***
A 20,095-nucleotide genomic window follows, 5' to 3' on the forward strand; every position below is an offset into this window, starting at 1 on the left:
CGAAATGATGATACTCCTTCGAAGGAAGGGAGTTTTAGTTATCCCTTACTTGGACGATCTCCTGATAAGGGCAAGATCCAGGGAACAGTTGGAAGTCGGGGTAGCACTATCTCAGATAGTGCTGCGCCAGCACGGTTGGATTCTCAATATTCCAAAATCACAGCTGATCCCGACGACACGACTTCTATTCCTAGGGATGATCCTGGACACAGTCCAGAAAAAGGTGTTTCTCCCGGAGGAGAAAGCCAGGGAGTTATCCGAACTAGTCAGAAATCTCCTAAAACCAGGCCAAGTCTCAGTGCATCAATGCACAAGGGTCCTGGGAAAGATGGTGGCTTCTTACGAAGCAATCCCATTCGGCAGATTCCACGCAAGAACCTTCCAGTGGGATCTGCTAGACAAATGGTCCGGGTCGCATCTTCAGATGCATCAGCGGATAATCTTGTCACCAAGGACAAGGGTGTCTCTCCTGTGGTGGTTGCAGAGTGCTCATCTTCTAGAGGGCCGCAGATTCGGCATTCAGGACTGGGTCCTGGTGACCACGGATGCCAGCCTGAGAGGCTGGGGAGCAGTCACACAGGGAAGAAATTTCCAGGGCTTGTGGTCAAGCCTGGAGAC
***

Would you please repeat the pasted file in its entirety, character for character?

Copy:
A 20,095-nucleotide genomic window follows, 5' to 3' on the forward strand; every position below is an offset into this window, starting at 1 on the left:
CGAAATGATGATACTCCTTCGAAGGAAGGGAGTTTTAGTTATCCCTTACTTGGACGATCTCCTGATAAGGGCAAGATCCAGGGAACAGTTGGAAGTCGGGGTAGCACTATCTCAGATAGTGCTGCGCCAGCACGGTTGGATTCTCAATATTCCAAAATCACAGCTGATCCCGACGACACGACTTCTATTCCTAGGGATGATCCTGGACACAGTCCAGAAAAAGGTGTTTCTCCCGGAGGAGAAAGCCAGGGAGTTATCCGAACTAGTCAGAAATCTCCTAAAACCAGGCCAAGTCTCAGTGCATCAATGCACAAGGGTCCTGGGAAAGATGGTGGCTTCTTACGAAGCAATCCCATTCGGCAGATTCCACGCAAGAACCTTCCAGTGGGATCTGCTAGACAAATGGTCCGGGTCGCATCTTCAGATGCATCAGCGGATAATCTTGTCACCAAGGACAAGGGTGTCTCTCCTGTGGTGGTTGCAGAGTGCTCATCTTCTAGAGGGCCGCAGATTCGGCATTCAGGACTGGGTCCTGGTGACCACGGATGCCAGCCTGAGAGGCTGGGGAGCAGTCACACAGGGAAGAAATTTCCAGGGCTTGTGGTCAAGCCTGGAGAC